The motivation of human beings
Abraham Maslow’s framework for studying human needs is especially prototypical to human resources writers that are aware of its implications in organizations since fulfillment of basic needs is fundamental to the motivation of human beings. Maslow believes that basic needs are arranged in a hierarchy according to their strength (Goleman, 2001). The physiological needs are at the top of the hierarchy because they tend to have the highest strength until satisfied. These are the needs that must be met to sustain human life, for food and water, clothing, and shelter (Daft, 2002).
As soon as the physiological needs are satisfied, which varies from person to person, the next level of needs, security, becomes predominant. This need represents man’s desire to be free from danger in the present and in the future, or the need for self-preservation (Daft, 2002). As these two groups of needs become satisfied, affiliation or acceptance becomes the dominant need in the hierarchy. This need represents the need of human beings to belong, to be accepted, to be liked, and to be respected by their friends (Daft, 2002).
Perhaps the next level of needs, esteem or recognition, explains why some Hawthorne studies became rate busters. It may be that after individuals achieve acceptance from their peers they feel the need to excel in the group to gain the esteem of their fellows (Daft, 2002). Self-actualization, the last need in Maslow’s hierarchy, is the most difficult need to satisfy. Self-actualized personas have achieved their potential; that is, they have realized their full capability. Managers who enjoy managing satisfy this need by managing (Ewing and Meissner, 2004).
A democratic, reward-giving leader employs the following assumptions: (1) work is a natural phenomenon and if the conditions are favorable, people will not only accept responsibility, but they will seek it; (2) if people are committed to organizational objectives, they will exercise self-direction and self-control; (3) commitment is a function of the rewards associated wit goal attainment; and (4) the capacity for creativity in problem solving is widely distributed in the team and the intellectual potentialities of the average team member are only partially utilized (Levine, 2003).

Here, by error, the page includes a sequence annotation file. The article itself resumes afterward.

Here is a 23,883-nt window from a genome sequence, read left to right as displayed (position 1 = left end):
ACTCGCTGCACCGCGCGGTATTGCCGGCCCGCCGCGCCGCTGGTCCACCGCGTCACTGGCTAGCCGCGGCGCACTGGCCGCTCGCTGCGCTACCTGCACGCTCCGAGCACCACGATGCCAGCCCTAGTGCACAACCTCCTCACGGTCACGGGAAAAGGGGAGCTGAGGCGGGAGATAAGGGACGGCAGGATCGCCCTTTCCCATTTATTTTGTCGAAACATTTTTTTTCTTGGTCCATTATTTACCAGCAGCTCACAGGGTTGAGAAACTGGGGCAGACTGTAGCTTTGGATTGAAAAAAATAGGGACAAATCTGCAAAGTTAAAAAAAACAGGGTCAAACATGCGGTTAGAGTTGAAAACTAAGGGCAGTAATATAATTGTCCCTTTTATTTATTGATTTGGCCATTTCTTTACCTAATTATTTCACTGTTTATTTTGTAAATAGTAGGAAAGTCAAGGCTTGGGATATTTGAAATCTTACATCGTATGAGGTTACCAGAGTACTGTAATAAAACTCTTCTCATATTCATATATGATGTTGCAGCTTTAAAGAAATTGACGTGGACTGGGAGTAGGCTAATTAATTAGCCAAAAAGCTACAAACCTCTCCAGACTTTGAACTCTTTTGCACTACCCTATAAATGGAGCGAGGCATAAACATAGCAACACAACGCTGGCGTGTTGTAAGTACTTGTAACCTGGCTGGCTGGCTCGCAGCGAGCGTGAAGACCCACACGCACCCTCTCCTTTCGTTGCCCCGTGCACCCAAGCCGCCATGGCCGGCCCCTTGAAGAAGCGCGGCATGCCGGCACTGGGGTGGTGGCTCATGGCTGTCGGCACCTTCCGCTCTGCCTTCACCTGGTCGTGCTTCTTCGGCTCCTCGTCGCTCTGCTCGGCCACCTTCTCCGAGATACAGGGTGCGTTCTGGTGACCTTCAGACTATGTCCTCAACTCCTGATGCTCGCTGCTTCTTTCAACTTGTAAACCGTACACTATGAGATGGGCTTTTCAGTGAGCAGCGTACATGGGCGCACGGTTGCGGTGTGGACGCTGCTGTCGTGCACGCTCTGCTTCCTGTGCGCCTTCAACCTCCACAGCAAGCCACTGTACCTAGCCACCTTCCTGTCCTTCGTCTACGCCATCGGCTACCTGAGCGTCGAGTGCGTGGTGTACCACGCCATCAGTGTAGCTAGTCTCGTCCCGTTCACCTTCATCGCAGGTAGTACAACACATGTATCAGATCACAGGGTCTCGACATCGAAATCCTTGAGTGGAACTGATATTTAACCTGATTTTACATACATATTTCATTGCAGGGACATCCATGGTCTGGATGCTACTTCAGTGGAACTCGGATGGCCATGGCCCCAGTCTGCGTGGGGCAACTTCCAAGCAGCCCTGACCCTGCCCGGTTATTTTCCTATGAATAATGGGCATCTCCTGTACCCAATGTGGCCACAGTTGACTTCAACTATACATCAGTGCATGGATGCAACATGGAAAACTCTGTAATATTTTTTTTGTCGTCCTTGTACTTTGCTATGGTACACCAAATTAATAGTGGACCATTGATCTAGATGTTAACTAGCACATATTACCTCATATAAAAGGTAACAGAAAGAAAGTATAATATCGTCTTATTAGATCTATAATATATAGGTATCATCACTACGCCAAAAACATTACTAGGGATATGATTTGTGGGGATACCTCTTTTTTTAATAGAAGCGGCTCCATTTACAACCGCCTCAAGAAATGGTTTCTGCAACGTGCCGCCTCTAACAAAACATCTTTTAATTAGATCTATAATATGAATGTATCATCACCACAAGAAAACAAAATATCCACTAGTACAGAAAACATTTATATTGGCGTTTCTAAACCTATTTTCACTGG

Because of these assumptions, Daft explains that the leader prefers influence mechanisms that appeal to higher-level needs for belongingness, challenge, autonomy, and self-actualization. In all cases as a democratic leader, he or she avoids imposing his or her will on subordinates (Daft, 2002). Since this kind of leader assumes that people are motivated by higher-level needs for social interaction, achievement, and self-actualization, he tries to make subordinates’ duties challenging. In a sense, he tries to create a situation in which people motivate themselves to some degree because their work is intrinsically rewarding.
As a highly democratic leader, he also makes subordinates understand that they are to solve most problems without seeking approval or assistance (Daft, 2002). But he is careful to create a climate of openness and trust so that if subordinates do need help, they will not be afraid to approach him. To accomplish this, he practices two-way communication and play a developmental and guidance role. He tries to give subordinates insight into organizational problems, provide them with adequate information, and show them how to seek and evaluate alternative courses of action (Levine, 2003).
Probably a reward style may only lower satisfaction in situations where followers operate on a low need level. Participation does, however, tend to have a positive effect on the satisfaction of most people above the blue-collar level. There are also instances where it has proven successful with even relatively unskilled team members. High satisfaction seems to reduce turnover, absenteeism, and accidents. This usually, but not always, increases productivity. However, low turnover does not necessarily indicate high satisfaction. Higher morale and greater job satisfaction improve productivity (Levine, 2003).